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Financial planning - expense or investment?

I recently went to a financial planner who did a good job creating a financial plan but he tried to talk me into ongoing service and I thought he was a little enthusiastic to get my business. What do you think of ongoing service?

One of the great problems with financial planning is that the original plan is not tax deductible, which seems odd given accounting services are.

However, ongoing service is tax deductible and for many people it can be a great option provided they are not under-serviced and over-charged.

If you have a self-managed super fund and your fees are a lot lower than going into a managed fund from a financial institution, then having an adviser help you with your investments makes sense.

If you are a chaotic type with money and you need a money coach or mentor, having someone help you make money decisions can be a real bonus.

A good adviser can also help answer questions about doing a budget, paying off your home loan quicker, thinking about salary sacrifice, assisting with home loans and thinking about tax matters you could take to an accountant.

They can also help decide if a rental property might be better than bumping up your super or vice versa.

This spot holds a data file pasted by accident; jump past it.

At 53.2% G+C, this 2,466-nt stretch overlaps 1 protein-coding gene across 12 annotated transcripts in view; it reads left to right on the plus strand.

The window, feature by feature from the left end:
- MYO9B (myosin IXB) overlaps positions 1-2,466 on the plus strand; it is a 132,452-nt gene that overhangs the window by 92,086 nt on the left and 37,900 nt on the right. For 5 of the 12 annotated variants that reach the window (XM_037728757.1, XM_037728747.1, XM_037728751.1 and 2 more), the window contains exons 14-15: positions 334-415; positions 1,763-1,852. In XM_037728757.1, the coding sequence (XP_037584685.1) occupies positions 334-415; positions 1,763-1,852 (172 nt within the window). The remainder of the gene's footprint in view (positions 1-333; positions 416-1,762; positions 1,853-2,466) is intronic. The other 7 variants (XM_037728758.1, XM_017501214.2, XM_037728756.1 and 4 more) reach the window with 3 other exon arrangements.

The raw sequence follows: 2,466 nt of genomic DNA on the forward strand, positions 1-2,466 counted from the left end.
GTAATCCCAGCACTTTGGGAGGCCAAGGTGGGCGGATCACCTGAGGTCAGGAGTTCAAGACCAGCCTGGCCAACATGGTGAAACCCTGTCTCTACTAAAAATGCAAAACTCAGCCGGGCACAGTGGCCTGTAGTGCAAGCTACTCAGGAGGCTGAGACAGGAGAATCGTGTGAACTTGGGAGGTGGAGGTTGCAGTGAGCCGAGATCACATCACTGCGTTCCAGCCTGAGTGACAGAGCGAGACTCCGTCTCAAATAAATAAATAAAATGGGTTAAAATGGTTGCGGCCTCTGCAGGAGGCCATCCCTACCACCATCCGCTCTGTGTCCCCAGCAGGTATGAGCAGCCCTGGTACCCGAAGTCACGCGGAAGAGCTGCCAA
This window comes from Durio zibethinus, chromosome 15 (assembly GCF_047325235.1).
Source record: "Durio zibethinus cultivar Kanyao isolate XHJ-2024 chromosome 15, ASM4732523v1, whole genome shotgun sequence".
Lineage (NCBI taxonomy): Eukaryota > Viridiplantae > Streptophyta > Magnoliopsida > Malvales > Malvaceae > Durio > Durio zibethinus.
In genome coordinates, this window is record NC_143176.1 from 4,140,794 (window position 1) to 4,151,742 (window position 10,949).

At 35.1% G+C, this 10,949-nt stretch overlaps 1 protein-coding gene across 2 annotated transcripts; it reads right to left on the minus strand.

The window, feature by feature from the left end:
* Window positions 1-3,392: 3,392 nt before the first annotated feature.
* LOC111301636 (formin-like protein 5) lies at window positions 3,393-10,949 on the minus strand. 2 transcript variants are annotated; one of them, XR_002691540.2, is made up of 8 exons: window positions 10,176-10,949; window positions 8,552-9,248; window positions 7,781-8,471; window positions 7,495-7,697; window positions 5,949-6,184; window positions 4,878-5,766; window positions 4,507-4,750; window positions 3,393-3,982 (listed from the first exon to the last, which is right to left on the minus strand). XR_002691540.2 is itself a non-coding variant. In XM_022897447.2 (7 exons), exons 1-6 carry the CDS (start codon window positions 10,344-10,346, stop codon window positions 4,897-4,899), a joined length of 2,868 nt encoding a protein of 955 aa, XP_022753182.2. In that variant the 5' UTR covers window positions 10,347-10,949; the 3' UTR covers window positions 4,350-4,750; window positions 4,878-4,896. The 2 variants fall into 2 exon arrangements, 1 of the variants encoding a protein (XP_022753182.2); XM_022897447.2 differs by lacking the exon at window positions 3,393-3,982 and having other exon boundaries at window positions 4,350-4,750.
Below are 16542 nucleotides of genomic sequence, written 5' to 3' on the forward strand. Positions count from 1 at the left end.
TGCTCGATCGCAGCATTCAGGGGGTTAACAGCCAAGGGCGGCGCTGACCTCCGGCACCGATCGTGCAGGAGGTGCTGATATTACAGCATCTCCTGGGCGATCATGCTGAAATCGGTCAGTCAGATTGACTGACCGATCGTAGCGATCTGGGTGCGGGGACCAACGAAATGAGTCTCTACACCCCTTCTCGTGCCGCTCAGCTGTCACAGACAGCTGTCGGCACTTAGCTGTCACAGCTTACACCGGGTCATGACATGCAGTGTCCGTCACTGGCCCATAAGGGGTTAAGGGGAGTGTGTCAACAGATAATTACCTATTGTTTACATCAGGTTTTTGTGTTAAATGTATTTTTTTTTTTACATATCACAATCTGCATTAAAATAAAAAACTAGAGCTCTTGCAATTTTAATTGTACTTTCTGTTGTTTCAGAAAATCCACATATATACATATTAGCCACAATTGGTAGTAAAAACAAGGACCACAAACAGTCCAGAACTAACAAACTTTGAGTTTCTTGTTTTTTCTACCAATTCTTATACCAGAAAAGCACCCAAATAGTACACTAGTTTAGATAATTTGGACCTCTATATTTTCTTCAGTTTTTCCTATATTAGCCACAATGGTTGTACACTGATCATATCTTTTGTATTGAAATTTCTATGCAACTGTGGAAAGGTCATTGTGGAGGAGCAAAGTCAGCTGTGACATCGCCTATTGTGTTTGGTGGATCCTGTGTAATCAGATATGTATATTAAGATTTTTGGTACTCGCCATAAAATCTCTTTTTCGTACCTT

On the other hand, some people who don’t have complex money matters might only need a one-off plan and occasionally might need to have a new one done as circumstances change.

Unfortunately each ‘new’ plan would not be tax deductible and the Federal Government should look at making financial plans more accessible.

Under current laws, a planner has to do anything between 10 to 15 hours work to get a plan right and that’s why even a cheap plan is $3000!

Given the work that needs to be done by law for an average person, $5,000 is a more likely price people should pay!

However, most people think spending a $100 a week on take-away food and restaurants or $5,200 for a year is more valuable than a plan that could both save and make you money.

We’re a weird mob, aren’t we?

For advice you can trust book a complimentary first appointment with Switzer Financial Services today.

Important information: This content has been prepared without taking account of the objectives, financial situation or needs of any particular individual. It does not constitute formal advice. For this reason, any individual should, before acting, consider the appropriateness of the information, having regard to the individual’s objectives, financial situation and needs and, if necessary, seek appropriate professional advice.


Published on: Monday, January 18, 2010

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